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First Drive: 2011 Bentley Continental Supersports Convertible


The Bentley boys and girls have outdone themselves again in introducing yet another slightly more spectacular version of their drop-top BENTLEY CONTINENTAL to satisfy a thin stratum of buyers who demand a four-seat ragtop that accelerates, brakes, and cruises faster than any other. The base BENTLEY CONTINENTAL GTC's 552 horses and 195-mph top end seemed more than sufficient for the first few years, but soon enough a globe-trotting playboy gets restless for more. Then came the GTC Speed's nice, round 600 horsepower and 200-mph top speed figures, which seemed to supplied sufficient swagger for a time. But as we all know, nothing exceeds like excess, and so the Supersports Convertible is now on deck with 621 horses and a 202-mph top speed.

 Devotees of the brand are already well aware of the Supersports coupe, inspired by the famous 1925 Bentley Supersports, an ultra-high-output riff on the 3-Liter that produced 85 hp in a day when most cars produced 15 hp, and topped out at 100 mph -- the first Bentley to do so. In addition to the Supersports' 3.5-percent power increase -- derived primarily from a bump in boost pressure, enhanced intercooling, and revisions to the engine control system that also render the car E85 ethanol capable -- the big earth-friendly Bentley also went on a crash diet. Carbon-fiber shell front seats with manual adjustment save 45 pounds each, standard carbon-ceramic brakes trim 44 pounds total, additional carbon-fiber and Alcantara interior trim shaves 24 pounds, forged 20-inch wheels save another 22 pounds for the set, and 18 pounds of chassis lightening bring the total savings to 198 pounds (about 3.7 percent of the rather stunning 5300-pound total).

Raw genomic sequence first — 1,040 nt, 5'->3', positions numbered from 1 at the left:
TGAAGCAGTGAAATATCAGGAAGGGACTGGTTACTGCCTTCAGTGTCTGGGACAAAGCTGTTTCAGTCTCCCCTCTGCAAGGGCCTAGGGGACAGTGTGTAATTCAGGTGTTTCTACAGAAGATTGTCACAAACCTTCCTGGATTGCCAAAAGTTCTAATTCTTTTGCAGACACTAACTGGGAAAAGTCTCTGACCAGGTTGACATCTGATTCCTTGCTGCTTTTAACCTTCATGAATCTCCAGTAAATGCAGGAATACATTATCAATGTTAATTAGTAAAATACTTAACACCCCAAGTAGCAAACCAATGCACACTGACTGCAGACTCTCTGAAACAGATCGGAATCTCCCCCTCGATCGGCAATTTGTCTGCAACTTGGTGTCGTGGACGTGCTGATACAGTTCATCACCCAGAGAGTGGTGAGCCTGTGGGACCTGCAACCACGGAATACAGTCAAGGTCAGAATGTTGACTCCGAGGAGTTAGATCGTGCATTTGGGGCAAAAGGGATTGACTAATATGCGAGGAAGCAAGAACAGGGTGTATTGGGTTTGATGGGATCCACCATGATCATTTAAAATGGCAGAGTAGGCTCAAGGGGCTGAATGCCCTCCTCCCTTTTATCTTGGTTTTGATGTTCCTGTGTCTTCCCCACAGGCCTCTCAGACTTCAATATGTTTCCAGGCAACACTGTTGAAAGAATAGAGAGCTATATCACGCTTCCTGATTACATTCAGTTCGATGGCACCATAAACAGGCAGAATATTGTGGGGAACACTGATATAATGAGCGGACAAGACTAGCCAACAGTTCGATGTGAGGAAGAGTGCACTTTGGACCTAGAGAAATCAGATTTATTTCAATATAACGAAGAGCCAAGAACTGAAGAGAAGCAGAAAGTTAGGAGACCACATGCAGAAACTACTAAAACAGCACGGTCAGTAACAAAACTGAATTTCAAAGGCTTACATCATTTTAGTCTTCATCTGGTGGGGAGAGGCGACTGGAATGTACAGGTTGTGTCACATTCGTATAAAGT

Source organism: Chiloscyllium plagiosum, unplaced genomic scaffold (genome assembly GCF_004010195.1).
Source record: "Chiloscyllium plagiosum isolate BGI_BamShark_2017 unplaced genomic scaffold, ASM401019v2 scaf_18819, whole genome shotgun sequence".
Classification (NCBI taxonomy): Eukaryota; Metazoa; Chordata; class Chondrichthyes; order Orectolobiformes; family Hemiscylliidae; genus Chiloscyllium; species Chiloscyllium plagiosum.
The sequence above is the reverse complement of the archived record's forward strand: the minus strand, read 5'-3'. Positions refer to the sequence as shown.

All Supersports coupes are two-seaters, but the convertible keeps its rear seats because the pop-up roll-bars integrated into the rear headrests are required to pass roll-over standards. And in any case, Bentley convertible customers say they value the extra seats for occasional two-couple outings. Other enhancements shared with the coupe include the additional air inlets and vents needed to cope with the additional heat load, the lowered ride height (down 0.4 inch in front, 0.6 inch in back like the Speed), and stiffer anti-roll bars and bushings.

(Source)


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